ON Saturday July 13, 1985, a day forever etched in the memory of music fans of a certain vintage, one band’s star shone brightest of all.
Queen stole the show at Live Aid, a global charity rock concert to raise funds for famine relief in Ethiopia, with an exalted performance. Not Bowie, not U2, not even Paul McCartney could touch Queen’s majesty that day, in what is often deemed “one of the greatest performances in the history of rock music”.
So, it is apt that their Live Aid performance is the jump on and jump off point of Bryan Singer’s foot-stomping celebration of Queen, their music and their extraordinary lead singer Freddie Mercury.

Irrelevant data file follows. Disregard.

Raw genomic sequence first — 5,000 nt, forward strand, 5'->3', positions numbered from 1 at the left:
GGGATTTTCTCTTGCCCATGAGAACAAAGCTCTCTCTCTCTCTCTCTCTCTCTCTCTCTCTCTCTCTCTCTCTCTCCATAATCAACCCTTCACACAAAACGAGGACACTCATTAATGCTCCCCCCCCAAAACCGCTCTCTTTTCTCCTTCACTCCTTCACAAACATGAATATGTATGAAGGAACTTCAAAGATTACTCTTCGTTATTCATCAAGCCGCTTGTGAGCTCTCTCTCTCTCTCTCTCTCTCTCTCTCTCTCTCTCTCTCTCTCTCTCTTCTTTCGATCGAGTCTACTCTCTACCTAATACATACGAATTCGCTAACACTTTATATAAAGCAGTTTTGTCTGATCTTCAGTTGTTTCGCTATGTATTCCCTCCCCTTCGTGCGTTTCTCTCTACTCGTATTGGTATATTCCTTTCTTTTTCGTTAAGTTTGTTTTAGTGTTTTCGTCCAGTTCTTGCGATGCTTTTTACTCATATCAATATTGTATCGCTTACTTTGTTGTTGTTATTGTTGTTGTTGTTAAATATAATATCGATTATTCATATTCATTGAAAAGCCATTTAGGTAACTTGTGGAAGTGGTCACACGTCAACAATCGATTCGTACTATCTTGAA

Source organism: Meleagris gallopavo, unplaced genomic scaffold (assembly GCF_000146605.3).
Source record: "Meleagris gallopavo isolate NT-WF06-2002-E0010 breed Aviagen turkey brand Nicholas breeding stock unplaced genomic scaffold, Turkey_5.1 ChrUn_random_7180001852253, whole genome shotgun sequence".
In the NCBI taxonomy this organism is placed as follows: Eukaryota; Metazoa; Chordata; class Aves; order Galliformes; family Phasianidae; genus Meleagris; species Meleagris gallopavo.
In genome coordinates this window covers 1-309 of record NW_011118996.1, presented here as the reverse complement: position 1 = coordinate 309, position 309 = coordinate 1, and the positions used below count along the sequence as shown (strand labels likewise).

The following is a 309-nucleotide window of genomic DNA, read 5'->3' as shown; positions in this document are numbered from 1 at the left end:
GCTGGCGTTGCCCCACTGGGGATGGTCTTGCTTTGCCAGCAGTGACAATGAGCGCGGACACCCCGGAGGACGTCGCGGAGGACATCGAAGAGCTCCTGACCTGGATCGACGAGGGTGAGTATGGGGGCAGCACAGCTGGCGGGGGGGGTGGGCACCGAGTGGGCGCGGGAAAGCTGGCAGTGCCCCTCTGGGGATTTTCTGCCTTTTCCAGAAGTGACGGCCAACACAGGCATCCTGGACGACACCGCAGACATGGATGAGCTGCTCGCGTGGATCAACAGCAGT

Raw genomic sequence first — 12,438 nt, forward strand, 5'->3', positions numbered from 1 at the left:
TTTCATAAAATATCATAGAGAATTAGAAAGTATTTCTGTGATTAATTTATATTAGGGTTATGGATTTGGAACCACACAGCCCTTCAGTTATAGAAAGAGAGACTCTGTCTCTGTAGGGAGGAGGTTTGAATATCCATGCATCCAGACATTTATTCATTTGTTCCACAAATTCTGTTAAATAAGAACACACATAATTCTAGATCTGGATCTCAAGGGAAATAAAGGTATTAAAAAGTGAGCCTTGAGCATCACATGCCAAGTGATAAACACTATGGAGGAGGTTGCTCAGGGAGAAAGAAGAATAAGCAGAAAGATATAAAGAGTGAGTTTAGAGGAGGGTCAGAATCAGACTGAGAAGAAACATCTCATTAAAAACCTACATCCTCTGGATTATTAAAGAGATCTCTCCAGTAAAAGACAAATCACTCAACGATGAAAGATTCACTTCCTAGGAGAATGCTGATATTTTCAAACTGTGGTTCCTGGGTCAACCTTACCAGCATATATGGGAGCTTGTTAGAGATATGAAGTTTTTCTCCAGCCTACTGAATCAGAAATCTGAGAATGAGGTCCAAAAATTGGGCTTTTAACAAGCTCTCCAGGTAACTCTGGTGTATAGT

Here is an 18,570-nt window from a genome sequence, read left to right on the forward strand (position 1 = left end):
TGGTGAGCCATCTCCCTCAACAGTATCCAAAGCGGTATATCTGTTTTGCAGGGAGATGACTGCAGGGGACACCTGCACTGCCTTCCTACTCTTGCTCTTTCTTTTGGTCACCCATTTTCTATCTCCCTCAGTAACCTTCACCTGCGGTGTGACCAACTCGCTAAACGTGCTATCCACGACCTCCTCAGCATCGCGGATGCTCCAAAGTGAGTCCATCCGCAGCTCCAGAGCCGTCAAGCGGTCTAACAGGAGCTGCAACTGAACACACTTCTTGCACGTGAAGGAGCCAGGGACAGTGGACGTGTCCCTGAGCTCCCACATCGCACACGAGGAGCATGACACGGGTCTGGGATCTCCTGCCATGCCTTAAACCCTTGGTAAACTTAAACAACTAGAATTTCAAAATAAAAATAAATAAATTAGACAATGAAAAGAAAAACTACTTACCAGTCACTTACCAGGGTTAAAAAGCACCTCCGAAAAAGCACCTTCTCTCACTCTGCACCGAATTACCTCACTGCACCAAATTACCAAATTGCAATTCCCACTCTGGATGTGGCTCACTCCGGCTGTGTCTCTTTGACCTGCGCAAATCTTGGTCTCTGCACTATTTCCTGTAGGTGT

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If you are here purely for the music you certainly won’t be disappointed.
As biopics go, ‘Bohemian Rhapsody’ is joyously entertaining and at its very best when focusing on the band and their music. Rami Malek gives a brilliant performance as the flamboyant Queen frontman but unfortunately the film barely scratches the surface of Freddie’s own personal life, which, surely, would have made for more powerful viewing. Instead, Singer opts to skim over Mercury’s relationship with common-law wife Mary Austin, his brave battle with Aids and the early life in Zanzibar of one Farrokh Bulsara.
‘Bohemian Rhapsody’ is disjointed, somewhat sanitised, and tells us nothing we didn’t already know. It is a real shame they opted to play it so safe.
Malek saves the film from being a royal flop but it is Queen’s music that permits us to overlook many of its foibles. A real missed opportunity.